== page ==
I read an article a few days ago about the Chicago Cubs’ new loyalty marketing tactic. Despite the recession, ticket prices are going up in 2010, so the Cubs are rewarding those “loyal customers” who renew their season ticket package with custom caps embroidered with personalization such as “Season ticket holder for 20+ years”. The author of the article concludes:
In our book, Barry and I write about taking care of the customers who have been with you a long time. A lot of times, it doesn’t take much. As the new owners of the Cubs seem to know, a little appreciation goes a long way.
But in my experience, that’s only half the story.
At the start of this year, Klout, a service which analyzes content on Twitter to measure users’ influence on conversation, published a study on the topics that generated the most buzz on Twitter in 2009. The Chicago Cubs were the third most popular topic in the sports team category, behind the New York Yankees and the Boston Red Sox. And they didn’t even get to the playoffs this season, let alone win a World Series!
The Cubs are a national team. For all the season ticket holders every season, there are hundreds of thousands throughout the country who are rabid, loyal Chicago Cubs fans who will never be able to get season tickets. I am one of them. I’ve been a Cubs fan since 1986 and I’ve been to exactly two games at Wrigley Field – because I’ve never lived in Chicago. But that doesn’t mean that my “fandom” isn’t as pure or as loyal as your season ticket holder for the last 20+ years. Sure, these loyalists have spent a lot more money for the Cubs than I have over the years. But I might end up paying $1000 for a weekend in Chicago to see one Cubs game at Wrigley during the summer. Because they are “customers” does that make them more deserving of loyalty perks? Certainly not. But it makes them easier for the Cubs to market to – at least in traditional marketing.
Most businesses regard their loyal customers as those who have spent the most money with them over time, but there’s something other than cold, hard cash that many of us fans spend each and every day on the Cubs – social capital. With the rapid rise of social media, organizations are now starting to connect with and reward loyal fans. These loyalists are pretty easy to find and market to if the teams want to connect with them. If you follow me on Twitter you’ve noticed many of my tweets tagged #cubs. You’ve probably also noticed the daily conversations I have with other Cubs fans. Over the last year I’ve developed friendships and connections with Cubs fans from all over the country through Twitter – @ataccini right over the river in New Jersey, @Adambuckled in Indiana, @kerrence in Oklahoma, @ehudmh in Alabama, @Thankphil in Iowa, @mOgulnick who just moved from Illinois to upstate New York, @cubscasthosts, hosts of a Cubs podcast – one of whom lives in California, @wrigleygirl, who’s right in Wrigleyville, and @aleagueofherown, another Chicago gal who runs a blog by the same name – one of the best on the web. Just to name a few. Want to get to know more? Adam compiled a great list of “Cubs Twitter All-Stars.”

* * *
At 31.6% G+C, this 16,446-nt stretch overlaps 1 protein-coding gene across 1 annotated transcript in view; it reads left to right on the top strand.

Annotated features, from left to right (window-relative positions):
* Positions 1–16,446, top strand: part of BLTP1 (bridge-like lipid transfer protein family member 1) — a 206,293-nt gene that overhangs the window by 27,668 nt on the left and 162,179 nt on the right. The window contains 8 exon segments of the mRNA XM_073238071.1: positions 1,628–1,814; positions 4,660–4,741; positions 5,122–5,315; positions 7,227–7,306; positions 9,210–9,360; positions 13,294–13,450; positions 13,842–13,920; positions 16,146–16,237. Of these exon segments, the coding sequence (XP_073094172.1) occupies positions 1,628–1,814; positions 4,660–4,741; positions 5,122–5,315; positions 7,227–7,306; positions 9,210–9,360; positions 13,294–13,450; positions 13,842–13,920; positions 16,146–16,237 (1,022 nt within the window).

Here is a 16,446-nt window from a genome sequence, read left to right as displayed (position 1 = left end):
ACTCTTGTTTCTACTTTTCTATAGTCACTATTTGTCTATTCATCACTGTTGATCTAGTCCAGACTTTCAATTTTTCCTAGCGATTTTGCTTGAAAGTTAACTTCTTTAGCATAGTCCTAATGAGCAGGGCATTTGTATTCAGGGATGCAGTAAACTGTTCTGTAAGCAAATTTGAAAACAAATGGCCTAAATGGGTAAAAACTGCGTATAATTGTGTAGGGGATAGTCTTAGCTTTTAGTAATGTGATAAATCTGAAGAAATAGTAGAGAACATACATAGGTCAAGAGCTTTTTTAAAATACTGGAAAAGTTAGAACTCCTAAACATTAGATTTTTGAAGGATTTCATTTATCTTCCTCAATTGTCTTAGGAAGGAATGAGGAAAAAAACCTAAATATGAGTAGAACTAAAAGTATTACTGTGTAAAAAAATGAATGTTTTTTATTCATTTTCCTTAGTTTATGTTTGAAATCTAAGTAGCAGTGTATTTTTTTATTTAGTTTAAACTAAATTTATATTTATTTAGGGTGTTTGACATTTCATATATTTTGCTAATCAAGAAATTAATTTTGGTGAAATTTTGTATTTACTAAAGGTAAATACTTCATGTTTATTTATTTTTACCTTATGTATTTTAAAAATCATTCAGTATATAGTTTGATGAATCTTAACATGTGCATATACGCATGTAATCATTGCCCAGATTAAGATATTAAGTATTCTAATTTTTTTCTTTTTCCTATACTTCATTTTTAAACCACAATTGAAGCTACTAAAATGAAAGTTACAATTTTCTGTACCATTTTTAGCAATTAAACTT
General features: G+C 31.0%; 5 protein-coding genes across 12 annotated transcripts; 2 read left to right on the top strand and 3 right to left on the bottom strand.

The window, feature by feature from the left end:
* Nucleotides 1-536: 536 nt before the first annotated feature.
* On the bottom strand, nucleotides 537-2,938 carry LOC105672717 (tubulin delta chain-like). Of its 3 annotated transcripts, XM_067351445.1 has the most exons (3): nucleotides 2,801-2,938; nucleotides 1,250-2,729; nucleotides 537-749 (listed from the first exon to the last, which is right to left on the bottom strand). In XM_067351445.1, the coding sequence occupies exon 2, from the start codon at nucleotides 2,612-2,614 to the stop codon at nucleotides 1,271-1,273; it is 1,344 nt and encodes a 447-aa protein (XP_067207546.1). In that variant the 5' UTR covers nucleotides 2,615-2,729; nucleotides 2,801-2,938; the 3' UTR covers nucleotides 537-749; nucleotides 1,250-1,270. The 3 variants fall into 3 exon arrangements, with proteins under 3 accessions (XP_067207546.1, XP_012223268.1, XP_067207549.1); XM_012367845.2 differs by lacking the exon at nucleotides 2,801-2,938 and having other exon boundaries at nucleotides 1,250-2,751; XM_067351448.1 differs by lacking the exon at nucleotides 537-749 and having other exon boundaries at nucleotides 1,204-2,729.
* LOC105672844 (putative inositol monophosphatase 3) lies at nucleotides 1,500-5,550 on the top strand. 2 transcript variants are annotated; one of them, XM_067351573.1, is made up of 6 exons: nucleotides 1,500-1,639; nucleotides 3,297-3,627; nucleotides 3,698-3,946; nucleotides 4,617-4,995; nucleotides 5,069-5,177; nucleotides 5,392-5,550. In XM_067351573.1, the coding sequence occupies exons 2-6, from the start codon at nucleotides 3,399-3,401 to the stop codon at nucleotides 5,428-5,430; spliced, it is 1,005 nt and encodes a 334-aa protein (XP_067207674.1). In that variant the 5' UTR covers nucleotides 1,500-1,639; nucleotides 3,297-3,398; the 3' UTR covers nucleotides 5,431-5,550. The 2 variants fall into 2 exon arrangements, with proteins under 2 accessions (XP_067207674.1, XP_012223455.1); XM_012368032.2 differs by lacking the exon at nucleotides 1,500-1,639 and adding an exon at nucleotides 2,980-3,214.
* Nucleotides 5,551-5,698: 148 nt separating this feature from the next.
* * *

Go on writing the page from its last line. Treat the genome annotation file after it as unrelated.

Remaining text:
This group of Cubs fans I’ve “met” through Twitter is akin to what I’ve heard the season ticket holder experience is like – the people you sit with during games who you otherwise wouldn’t know but develop a friendship through a shared experience together every summer. We tweet with each other during games and experience the highs and lows of the season together. One would just need to search for tweets about Aaron Miles, the most reviled of Cubs players in 2009, or simply read Ed Nickow’s (@TheCubsinHaiku) blog Chicago Sports in Haiku, to see how our outrage at his inability to hit a baseball brought us together through haiku and laughter. But the great thing about social media is that we can extend our conversations and connections beyond the ballpark: we also tweet during the offseason about Cubs news, trade rumors and other catalysts of angst and speculation. We generate our love for the #Cubs one tweet at a time – and we even get non-Cubs fans to root for the Cubs sometimes!
And who is listening, besides other Cubs fans and our other Twitter followers? Not any official representation of the Chicago Cubs, as far as I’m aware.
The Cubs (and all sports teams, for that matter) need to start listening and tune in to the social capital that’s being spent online by rabidly loyal fans – the ones who make the Cubs the nationally beloved team that they are. So why not hire a marketing manager who is knowledgeable about social media and wants to interact with fans on behalf of the organization? (Oooohh, ME! ME!) They don’t need to worry about building a community – they just need to tap into the thriving one that already exists. The possibilities for enhancing their loyalty marketing are truly endless: They could organize occasional giveaways of free tickets, stadium tours, or merchandise. Do you know how many fans would go crazy just for a hat that reads “#Cubs fan on Twitter“? Though in a social world, brands such as the Cubs don’t even need to give away physical merchandise to foster loyalty. Recognition is usually enough. They should organize regional Tweetups to connect more fans, coordinate Twitter events to get “#Cubs” trending, interview fans who use Twitter or one of the many Cubs bloggers or podcasters for cubs.com, or give them exclusive content for their blogs.
So it’s really in the Cubs’ best interest to have us continue to generate as much social capital as possible. Social capital builds more passion, excitement, community and loyalty, which turns into ticket and merchandise sales, even if the team is performing below expectations.
A little appreciation does go a long way….